Coaching is not...
telling people what to do and how to do it, which is more like instructing or teaching. That's not to say that there's never a place for 'telling' in a work situation, it's just that we shouldn't call it coaching. It may well be that if someone is new to the team or just generally inexperienced that our management style needs to involve more telling at the start. However once the people that we work with have a decent level of knowledge and skill, telling becomes counter productive because those same people will instinctively want to use their knowledge and skills as best they can and seek to exercise a little initiative and independence. If we carry on telling, we stifle those instincts and end up with a frustrated team of 'yes men'. We can use coaching to help people develop their knowledge and skills in their own unique way and encourage them to develop further still.
Coaching is not about offering uninvited feedback. Many of the organizations I work with claim to have an established coaching set up but are mystified by its patchy results. Closer examination reveals that what goes on in the name of coaching in anything but. Staff are observed in action and then a manager or a so called coach - usually clutching a clipboard - takes them off to a private room and runs through a list of mistakes made or opportunities missed. This kind of clumsy feedback does more harm than good and at worst can stoke up resentment and a desire to seek revenge or 'get management back'. A coach, on the other hand, would be offering any feedback free from judgement and placing much more importance of what the staff member had noticed during the interaction in question.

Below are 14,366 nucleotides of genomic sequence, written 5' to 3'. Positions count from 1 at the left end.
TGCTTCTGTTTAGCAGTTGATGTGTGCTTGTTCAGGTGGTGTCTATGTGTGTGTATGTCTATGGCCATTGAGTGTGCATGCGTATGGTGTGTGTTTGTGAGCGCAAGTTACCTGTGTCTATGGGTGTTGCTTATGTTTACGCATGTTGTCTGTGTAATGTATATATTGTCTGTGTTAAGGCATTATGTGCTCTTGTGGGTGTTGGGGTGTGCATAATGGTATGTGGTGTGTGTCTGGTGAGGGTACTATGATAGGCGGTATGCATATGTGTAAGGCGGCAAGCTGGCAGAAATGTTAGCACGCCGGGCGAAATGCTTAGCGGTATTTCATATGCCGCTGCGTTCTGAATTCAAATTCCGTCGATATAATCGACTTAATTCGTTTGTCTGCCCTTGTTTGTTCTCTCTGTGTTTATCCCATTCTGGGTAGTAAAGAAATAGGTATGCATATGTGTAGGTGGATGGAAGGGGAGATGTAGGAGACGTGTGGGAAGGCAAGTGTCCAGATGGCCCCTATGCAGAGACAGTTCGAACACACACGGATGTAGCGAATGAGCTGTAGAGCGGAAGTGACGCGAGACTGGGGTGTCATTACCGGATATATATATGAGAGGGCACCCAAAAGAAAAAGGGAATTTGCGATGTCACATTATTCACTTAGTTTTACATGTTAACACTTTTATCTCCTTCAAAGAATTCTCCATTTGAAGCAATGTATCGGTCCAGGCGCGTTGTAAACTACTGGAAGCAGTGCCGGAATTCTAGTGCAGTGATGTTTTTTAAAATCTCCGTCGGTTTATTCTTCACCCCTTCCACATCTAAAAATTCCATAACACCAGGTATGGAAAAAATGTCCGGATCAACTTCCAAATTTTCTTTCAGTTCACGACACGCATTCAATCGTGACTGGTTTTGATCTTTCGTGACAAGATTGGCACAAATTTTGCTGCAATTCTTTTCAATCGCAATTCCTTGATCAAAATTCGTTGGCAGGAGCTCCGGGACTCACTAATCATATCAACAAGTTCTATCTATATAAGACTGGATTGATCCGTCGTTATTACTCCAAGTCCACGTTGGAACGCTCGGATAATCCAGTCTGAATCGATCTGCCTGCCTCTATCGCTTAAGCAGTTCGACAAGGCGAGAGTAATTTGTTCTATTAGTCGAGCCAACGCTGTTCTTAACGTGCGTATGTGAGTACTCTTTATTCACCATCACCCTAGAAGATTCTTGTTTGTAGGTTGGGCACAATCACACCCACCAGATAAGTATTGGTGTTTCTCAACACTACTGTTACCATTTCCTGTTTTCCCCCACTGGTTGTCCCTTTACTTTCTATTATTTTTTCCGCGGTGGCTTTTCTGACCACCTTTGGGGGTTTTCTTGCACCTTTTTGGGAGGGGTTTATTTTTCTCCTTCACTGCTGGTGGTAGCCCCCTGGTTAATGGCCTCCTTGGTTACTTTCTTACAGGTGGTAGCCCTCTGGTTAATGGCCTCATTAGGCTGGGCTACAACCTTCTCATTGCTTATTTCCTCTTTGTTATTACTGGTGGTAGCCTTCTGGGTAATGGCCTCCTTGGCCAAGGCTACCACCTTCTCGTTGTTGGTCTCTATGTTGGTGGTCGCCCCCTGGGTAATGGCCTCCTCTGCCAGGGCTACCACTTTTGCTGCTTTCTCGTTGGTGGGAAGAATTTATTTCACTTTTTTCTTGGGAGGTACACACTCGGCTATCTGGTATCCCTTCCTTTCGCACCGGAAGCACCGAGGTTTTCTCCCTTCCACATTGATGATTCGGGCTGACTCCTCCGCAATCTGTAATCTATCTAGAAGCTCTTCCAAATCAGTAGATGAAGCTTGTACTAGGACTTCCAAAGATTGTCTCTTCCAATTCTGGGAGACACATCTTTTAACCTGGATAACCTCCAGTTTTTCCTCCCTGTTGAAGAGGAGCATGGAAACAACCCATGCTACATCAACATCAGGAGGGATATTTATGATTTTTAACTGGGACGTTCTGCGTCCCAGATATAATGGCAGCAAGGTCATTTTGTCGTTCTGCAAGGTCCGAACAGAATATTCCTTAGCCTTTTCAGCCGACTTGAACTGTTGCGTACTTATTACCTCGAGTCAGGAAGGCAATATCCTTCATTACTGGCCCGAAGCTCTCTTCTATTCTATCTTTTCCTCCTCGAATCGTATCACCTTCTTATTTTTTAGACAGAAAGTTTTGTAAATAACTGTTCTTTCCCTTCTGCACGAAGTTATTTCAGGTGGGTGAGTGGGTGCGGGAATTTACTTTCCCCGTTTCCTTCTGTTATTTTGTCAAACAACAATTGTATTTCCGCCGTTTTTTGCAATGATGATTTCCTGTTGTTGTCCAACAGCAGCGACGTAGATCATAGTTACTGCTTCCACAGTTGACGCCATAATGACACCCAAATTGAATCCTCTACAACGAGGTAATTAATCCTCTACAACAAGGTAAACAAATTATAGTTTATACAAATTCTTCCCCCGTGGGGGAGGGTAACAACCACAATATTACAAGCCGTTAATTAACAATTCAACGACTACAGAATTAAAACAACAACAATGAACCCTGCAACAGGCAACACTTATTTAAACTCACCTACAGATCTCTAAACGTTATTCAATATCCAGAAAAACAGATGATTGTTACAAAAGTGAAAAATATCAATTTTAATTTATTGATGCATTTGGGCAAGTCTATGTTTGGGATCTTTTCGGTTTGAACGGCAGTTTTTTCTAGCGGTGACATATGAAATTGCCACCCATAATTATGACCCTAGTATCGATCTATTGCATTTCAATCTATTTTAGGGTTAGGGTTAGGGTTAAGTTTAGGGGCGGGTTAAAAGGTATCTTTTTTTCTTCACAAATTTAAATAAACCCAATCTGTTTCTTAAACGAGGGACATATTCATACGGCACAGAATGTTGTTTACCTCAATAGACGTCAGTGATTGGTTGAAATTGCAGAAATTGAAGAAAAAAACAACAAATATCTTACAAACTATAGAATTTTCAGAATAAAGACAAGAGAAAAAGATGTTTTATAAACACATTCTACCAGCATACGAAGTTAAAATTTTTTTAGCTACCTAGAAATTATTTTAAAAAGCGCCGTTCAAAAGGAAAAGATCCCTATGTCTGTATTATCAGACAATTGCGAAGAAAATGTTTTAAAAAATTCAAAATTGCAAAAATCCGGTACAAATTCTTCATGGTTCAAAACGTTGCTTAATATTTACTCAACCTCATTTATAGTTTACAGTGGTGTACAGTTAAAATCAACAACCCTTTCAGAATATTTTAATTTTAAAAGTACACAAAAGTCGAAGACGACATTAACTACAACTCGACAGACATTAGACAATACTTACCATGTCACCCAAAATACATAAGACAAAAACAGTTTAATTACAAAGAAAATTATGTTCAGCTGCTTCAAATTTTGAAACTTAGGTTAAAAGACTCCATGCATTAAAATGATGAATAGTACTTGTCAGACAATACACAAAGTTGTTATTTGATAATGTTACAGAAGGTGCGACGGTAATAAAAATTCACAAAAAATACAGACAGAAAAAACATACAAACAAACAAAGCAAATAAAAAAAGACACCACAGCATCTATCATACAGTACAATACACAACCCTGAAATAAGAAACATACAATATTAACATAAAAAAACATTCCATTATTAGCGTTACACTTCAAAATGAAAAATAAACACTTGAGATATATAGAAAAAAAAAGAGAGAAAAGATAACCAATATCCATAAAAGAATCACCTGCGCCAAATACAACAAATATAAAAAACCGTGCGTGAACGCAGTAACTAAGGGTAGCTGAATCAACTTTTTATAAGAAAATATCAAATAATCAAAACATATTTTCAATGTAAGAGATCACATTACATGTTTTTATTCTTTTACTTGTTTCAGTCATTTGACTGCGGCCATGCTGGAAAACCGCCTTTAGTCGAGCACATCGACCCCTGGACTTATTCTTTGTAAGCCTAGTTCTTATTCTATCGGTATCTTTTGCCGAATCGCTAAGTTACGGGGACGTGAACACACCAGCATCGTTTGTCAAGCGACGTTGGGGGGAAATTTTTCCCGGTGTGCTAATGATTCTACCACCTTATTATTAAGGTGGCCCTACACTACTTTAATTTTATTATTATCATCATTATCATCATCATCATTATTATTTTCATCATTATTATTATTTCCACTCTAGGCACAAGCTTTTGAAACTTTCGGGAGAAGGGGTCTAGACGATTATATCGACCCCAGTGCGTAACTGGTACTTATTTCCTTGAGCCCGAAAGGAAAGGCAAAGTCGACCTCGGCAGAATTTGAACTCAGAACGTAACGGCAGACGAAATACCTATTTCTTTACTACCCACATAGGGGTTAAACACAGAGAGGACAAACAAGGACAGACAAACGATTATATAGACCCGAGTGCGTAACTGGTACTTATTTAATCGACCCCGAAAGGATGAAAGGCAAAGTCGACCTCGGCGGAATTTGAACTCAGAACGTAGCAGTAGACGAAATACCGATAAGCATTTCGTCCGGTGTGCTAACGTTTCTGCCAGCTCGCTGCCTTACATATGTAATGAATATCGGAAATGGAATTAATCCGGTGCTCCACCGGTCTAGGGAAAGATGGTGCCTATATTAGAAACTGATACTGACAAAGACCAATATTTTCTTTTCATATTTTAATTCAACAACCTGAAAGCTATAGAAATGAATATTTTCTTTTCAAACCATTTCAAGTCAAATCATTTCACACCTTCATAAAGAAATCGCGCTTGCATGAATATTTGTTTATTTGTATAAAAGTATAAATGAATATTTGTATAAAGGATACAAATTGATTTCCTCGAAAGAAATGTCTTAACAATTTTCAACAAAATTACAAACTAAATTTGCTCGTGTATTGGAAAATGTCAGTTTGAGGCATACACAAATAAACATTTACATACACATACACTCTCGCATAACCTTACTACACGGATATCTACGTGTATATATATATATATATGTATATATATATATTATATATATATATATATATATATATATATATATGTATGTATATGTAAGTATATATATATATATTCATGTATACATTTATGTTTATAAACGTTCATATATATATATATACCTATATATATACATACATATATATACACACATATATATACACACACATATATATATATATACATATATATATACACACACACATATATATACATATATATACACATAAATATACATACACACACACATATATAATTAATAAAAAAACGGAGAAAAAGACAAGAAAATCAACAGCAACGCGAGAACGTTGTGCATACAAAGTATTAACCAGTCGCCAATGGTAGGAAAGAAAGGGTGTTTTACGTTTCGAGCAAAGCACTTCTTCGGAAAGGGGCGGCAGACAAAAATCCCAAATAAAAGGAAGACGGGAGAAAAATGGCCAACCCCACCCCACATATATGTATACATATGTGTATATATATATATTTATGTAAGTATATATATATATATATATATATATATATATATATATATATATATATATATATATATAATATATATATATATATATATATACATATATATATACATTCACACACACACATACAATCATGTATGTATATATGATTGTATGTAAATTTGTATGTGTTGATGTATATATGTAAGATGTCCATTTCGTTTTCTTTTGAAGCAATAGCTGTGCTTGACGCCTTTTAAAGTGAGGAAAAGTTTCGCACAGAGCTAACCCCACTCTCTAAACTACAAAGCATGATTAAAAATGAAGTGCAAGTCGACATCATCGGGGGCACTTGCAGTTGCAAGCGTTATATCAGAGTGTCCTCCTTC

As a coach you are not obliged to rescue people and have all the answers. This is an easy trap to fall into for the inexperienced coach and creates a lot of pressure. It may well be that despite a lengthy coaching conversation or a series of them, a problem remains unsolved or a coachee is no further forward. This does not mean that the coaching has failed or that the coach has done anything wrong. I stress again: coaching is not a magic panacea to cure all work place ills. Some work problems are complex, multi-part and not easily solved. Some people that you coach may have given up in spirit if not in body and put themselves beyond the reach of even the greatest coach. You can rest assured that a bit of decent coaching can't do any harm and will usually do at least some good.
Coaching is most certainly not only for poor performers, and to position it as such is a mistake. A sure way to kill off coaching in its infancy in an organization is to introduce it alongside a performance management system or disciplinary process. Alternatively, to introduce coaching by encouraging the already top performers to develop even further, sends much more positive signals and positions coaching as about moving forward; irrespective of from where you start.